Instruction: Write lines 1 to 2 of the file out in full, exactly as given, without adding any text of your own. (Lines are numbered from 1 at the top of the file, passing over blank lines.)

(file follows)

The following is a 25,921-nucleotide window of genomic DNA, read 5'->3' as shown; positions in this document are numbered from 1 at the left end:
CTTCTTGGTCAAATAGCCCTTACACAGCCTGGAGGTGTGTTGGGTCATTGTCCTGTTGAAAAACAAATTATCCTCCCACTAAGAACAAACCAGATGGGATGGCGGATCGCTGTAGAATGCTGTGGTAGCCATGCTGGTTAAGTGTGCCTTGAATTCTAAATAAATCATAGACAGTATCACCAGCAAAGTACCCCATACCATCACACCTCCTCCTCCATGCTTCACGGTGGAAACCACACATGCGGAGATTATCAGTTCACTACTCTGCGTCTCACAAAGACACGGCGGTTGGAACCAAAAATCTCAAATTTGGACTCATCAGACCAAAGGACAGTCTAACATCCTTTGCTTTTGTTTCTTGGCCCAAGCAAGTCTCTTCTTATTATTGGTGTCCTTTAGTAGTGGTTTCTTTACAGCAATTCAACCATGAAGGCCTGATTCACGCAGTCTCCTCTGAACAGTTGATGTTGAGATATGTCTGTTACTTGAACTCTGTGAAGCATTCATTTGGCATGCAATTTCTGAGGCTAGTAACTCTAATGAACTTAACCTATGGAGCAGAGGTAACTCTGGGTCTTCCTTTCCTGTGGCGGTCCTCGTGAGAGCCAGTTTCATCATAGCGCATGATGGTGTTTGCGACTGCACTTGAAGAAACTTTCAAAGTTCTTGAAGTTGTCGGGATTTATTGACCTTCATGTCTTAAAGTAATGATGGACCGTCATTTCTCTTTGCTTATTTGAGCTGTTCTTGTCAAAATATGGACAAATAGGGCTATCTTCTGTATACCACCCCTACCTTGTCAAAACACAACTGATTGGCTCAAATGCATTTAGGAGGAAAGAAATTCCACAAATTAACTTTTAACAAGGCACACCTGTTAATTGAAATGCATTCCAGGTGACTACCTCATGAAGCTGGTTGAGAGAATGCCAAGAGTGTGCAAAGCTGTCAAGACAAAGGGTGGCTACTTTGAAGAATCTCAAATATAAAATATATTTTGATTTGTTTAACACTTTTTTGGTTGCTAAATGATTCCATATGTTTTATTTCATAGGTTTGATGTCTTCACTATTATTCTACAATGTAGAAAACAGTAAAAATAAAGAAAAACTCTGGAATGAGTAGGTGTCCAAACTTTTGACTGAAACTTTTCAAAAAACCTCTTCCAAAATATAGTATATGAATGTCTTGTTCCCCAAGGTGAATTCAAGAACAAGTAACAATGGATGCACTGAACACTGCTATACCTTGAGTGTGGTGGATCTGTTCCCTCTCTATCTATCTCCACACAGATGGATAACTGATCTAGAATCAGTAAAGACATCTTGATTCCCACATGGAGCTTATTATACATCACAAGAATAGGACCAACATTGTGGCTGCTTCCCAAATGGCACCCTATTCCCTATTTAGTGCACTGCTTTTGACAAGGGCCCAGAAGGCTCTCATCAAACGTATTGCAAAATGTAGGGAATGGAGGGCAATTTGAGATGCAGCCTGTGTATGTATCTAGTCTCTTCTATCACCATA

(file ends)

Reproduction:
The following is a 25,921-nucleotide window of genomic DNA, read 5'->3' as shown; positions in this document are numbered from 1 at the left end:
CTTCTTGGTCAAATAGCCCTTACACAGCCTGGAGGTGTGTTGGGTCATTGTCCTGTTGAAAAACAAATTATCCTCCCACTAAGAACAAACCAGATGGGATGGCGGATCGCTGTAGAATGCTGTGGTAGCCATGCTGGTTAAGTGTGCCTTGAATTCTAAATAAATCATAGACAGTATCACCAGCAAAGTACCCCATACCATCACACCTCCTCCTCCATGCTTCACGGTGGAAACCACACATGCGGAGATTATCAGTTCACTACTCTGCGTCTCACAAAGACACGGCGGTTGGAACCAAAAATCTCAAATTTGGACTCATCAGACCAAAGGACAGTCTAACATCCTTTGCTTTTGTTTCTTGGCCCAAGCAAGTCTCTTCTTATTATTGGTGTCCTTTAGTAGTGGTTTCTTTACAGCAATTCAACCATGAAGGCCTGATTCACGCAGTCTCCTCTGAACAGTTGATGTTGAGATATGTCTGTTACTTGAACTCTGTGAAGCATTCATTTGGCATGCAATTTCTGAGGCTAGTAACTCTAATGAACTTAACCTATGGAGCAGAGGTAACTCTGGGTCTTCCTTTCCTGTGGCGGTCCTCGTGAGAGCCAGTTTCATCATAGCGCATGATGGTGTTTGCGACTGCACTTGAAGAAACTTTCAAAGTTCTTGAAGTTGTCGGGATTTATTGACCTTCATGTCTTAAAGTAATGATGGACCGTCATTTCTCTTTGCTTATTTGAGCTGTTCTTGTCAAAATATGGACAAATAGGGCTATCTTCTGTATACCACCCCTACCTTGTCAAAACACAACTGATTGGCTCAAATGCATTTAGGAGGAAAGAAATTCCACAAATTAACTTTTAACAAGGCACACCTGTTAATTGAAATGCATTCCAGGTGACTACCTCATGAAGCTGGTTGAGAGAATGCCAAGAGTGTGCAAAGCTGTCAAGACAAAGGGTGGCTACTTTGAAGAATCTCAAATATAAAATATATTTTGATTTGTTTAACACTTTTTTGGTTGCTAAATGATTCCATATGTTTTATTTCATAGGTTTGATGTCTTCACTATTATTCTACAATGTAGAAAACAGTAAAAATAAAGAAAAACTCTGGAATGAGTAGGTGTCCAAACTTTTGACTGAAACTTTTCAAAAAACCTCTTCCAAAATATAGTATATGAATGTCTTGTTCCCCAAGGTGAATTCAAGAACAAGTAACAATGGATGCACTGAACACTGCTATACCTTGAGTGTGGTGGATCTGTTCCCTCTCTATCTATCTCCACACAGATGGATAACTGATCTAGAATCAGTAAAGACATCTTGATTCCCACATGGAGCTTATTATACATCACAAGAATAGGACCAACATTGTGGCTGCTTCCCAAATGGCACCCTATTCCCTATTTAGTGCACTGCTTTTGACAAGGGCCCAGAAGGCTCTCATCAAACGTATTGCAAAATGTAGGGAATGGAGGGCAATTTGAGATGCAGCCTGTGTATGTATCTAGTCTCTTCTATCACCATA